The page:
You are here:

Seven Myths about Planned Giving

  1. You have to be rich to make a planned gift.

The reality is that anyone – no matter their income level – can make a planned gift.  In fact, most planned gifts are made by donors of moderate means. 

You’ve been generous throughout your lifetime.  By being intentional, you can continue that legacy of generosity after you are gone.

  1. You have to pay an attorney to create a planned gift.

If you are updating your full estate plan, you may indeed want to get legal advice to do so.  However, often the most tax-efficient planned gifts are made with retirement fund assets like your IRA or 401(k).  You simply need to update your beneficiary designation to make this gift.  Talk to your financial advisor who can help. 

  1. A bequest through my will or a distribution through my trust is always the best way to leave a donation to my favorite nonprofit organization.

Not always!  With a little planning, you can make a gift that will save your heirs on their taxes and support your favorite organizations at the same time. 

By way of example, retirement fund assets that pass to your children at your death will be taxed as ordinary income to them.  This income stacks on top of their other income, and so the tax hit can be significant.  If, instead, you use your retirement assets to make your gifts to charity, you can avoid this additional income tax altogether.  Your financial advisors can review your tax situation to help you make the decisions that are right for you.

  1. Updating my estate plan is an end-of-life preparation.

Actually, just the opposite.  By updating your estate plan, you are taking care of the people and the nonprofit organizations that mean the most to you.  This one act alone will give you peace of mind so that you can enjoy your life to the fullest without worry for what will happen after you are gone. 

If you don’t create a will, the state has a plan for your assets.  It just may or may not be what you would have in mind.  In fact, depending on your situation, the state’s plan may be a far cry from what you want.  Plus, you are creating an additional burden on your family to take care of all of those details after you are gone.  It’s so easy to create an estate plan and to continue to support your favorite causes too.  Why leave that to the state’s judgment about how to distribute your property?

  1. I can’t support both my family and charity through my estate plan.

Many people leave all of their assets to their family, thinking that’s what they need to do.  With a little help from your financial advisor, you may learn that leaving even a small gift to your favorite organization will still leave enough for you to support your family.  Also, when you factor in the tax situation for your estate, you may be able to donate more than you thought.  A financial advisor can help you think through what might be right for you.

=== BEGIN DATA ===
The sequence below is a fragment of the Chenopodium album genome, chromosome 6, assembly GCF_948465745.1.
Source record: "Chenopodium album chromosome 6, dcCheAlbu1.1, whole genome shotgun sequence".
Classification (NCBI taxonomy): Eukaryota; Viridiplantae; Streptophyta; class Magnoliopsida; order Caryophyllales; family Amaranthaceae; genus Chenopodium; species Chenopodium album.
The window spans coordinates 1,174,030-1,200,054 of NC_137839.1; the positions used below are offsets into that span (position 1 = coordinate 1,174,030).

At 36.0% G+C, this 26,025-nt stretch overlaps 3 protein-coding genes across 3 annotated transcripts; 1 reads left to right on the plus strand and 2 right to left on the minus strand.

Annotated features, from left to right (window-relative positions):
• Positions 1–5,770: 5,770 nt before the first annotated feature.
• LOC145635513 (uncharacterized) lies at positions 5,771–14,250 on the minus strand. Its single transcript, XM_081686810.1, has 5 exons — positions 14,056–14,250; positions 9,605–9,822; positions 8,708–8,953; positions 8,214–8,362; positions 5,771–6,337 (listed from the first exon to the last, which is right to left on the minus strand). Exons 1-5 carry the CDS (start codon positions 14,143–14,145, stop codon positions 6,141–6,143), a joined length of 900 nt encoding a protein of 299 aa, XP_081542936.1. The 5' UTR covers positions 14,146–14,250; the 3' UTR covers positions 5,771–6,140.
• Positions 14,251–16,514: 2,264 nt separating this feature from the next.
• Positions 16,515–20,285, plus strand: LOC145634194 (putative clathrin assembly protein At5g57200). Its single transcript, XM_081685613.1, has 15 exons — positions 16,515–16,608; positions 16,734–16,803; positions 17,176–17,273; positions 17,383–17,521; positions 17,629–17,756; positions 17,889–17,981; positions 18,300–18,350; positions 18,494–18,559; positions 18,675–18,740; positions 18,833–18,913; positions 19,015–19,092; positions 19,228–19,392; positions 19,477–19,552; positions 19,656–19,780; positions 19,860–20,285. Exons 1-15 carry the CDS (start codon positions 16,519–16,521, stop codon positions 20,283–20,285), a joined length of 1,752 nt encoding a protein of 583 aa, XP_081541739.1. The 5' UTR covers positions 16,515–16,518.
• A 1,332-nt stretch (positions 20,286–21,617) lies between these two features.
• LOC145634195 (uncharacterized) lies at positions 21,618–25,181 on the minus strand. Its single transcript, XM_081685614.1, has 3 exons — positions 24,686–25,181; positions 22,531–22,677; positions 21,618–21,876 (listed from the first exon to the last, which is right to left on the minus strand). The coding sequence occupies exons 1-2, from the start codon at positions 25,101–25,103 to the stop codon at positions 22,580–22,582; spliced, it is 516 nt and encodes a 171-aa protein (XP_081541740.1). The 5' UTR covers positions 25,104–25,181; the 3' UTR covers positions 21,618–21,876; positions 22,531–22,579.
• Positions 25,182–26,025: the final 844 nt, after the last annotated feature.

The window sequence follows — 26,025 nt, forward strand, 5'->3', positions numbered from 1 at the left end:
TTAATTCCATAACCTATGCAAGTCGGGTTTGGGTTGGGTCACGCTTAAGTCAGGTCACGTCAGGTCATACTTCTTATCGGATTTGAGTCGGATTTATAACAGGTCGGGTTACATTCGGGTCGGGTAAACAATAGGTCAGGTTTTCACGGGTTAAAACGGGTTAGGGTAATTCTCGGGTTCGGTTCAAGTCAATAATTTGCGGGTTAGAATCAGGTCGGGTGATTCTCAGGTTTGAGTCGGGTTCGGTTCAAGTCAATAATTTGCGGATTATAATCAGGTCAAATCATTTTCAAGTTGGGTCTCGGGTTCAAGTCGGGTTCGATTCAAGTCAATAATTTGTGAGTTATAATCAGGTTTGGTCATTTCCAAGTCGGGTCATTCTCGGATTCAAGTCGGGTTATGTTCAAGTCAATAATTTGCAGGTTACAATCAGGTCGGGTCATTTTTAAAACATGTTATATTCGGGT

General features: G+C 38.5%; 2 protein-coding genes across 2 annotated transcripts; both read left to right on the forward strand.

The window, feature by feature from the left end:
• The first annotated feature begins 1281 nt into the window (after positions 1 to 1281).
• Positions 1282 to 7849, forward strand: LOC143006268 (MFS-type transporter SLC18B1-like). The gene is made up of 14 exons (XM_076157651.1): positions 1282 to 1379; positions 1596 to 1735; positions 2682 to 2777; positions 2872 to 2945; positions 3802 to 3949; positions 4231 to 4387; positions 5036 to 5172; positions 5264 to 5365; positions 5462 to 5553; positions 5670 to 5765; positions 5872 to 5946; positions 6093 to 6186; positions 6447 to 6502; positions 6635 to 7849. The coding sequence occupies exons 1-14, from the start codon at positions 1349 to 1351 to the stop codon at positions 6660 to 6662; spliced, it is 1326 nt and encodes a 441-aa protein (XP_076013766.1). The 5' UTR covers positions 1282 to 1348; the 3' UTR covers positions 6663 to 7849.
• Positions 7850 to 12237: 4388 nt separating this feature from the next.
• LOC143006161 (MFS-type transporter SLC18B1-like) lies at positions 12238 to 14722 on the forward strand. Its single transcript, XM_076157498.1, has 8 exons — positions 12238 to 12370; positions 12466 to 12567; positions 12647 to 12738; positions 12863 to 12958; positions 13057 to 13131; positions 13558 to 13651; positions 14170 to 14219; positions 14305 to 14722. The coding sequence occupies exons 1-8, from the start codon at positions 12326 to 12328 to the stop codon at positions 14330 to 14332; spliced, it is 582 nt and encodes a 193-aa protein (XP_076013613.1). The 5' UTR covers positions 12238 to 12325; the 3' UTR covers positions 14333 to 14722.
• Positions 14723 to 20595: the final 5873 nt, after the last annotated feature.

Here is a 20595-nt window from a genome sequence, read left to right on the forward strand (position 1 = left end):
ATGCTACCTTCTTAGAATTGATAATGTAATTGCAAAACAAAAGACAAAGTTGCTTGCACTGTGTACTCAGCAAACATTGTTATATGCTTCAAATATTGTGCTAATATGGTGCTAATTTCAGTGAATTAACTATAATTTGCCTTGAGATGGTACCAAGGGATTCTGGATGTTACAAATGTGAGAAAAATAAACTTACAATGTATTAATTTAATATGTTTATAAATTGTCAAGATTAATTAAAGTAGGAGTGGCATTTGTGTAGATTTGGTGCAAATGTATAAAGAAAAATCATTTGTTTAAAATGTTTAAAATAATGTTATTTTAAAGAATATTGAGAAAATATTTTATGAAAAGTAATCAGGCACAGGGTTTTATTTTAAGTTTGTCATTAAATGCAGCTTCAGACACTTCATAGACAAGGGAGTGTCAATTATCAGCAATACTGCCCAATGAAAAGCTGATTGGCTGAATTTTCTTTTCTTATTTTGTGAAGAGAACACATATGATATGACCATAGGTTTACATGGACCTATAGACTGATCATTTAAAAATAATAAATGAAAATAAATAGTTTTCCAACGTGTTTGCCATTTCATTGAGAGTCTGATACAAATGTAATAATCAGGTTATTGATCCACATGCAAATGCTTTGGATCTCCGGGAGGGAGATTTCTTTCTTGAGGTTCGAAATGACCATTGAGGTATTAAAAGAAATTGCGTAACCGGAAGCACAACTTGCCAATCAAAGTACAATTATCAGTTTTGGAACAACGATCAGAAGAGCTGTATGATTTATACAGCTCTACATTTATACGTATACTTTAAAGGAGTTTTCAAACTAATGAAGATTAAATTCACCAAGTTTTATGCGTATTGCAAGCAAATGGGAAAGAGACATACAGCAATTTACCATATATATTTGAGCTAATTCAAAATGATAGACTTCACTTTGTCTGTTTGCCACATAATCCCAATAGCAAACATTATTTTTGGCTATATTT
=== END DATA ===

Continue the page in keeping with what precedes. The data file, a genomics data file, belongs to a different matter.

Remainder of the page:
We encourage you to involve your family in your decisions. You can make this process about celebrating who you are, what values you hold dear, and how you want to be remembered after you are gone.  By sharing your plans for generosity with your family, you are creating a legacy that’s about more than money.

  1. I have to know exactly which organizations I want to support when I create my will.

One advantage of working with the Community Foundation of Greater Huntsville to do your legacy giving is that you can identify a focus area that is important to you – such as arts and culture, or historic preservation, or college readiness – and we can make your plans come alive after you are gone.  By creating a fund at the Community Foundation, we will use your priorities to dictate the grants made from your funds.  We have a dedicated Board of Directors who ensure that our donors’ wishes are followed.  We also convene Grants Committees of community leaders to make grants based on the criteria provided by our donors.  Situations change.  Organizations change.  By creating a field of interest fund at the Community Foundation, you can plan today to meet these changing circumstances.  The Grants Committee selected to make grants from your fund will honor your wishes and steward your funds to do the most good in this community you love.

  1. I’ve already written my will, and so I’m locked into that plan.

The truth is you can amend your will at any time. Adding a gift is as simple as sharing your updated plans with your attorney and letting him or her draft an update.

For samples of simple bequest language, CLICK HERE.

By being intentional, you too can make a planned gift to support the community, the causes, and the organizations you love . . . long after you are gone.

We’re here to help.  I would be honored to help you on your generosity journey and to help you put your giving goals into action.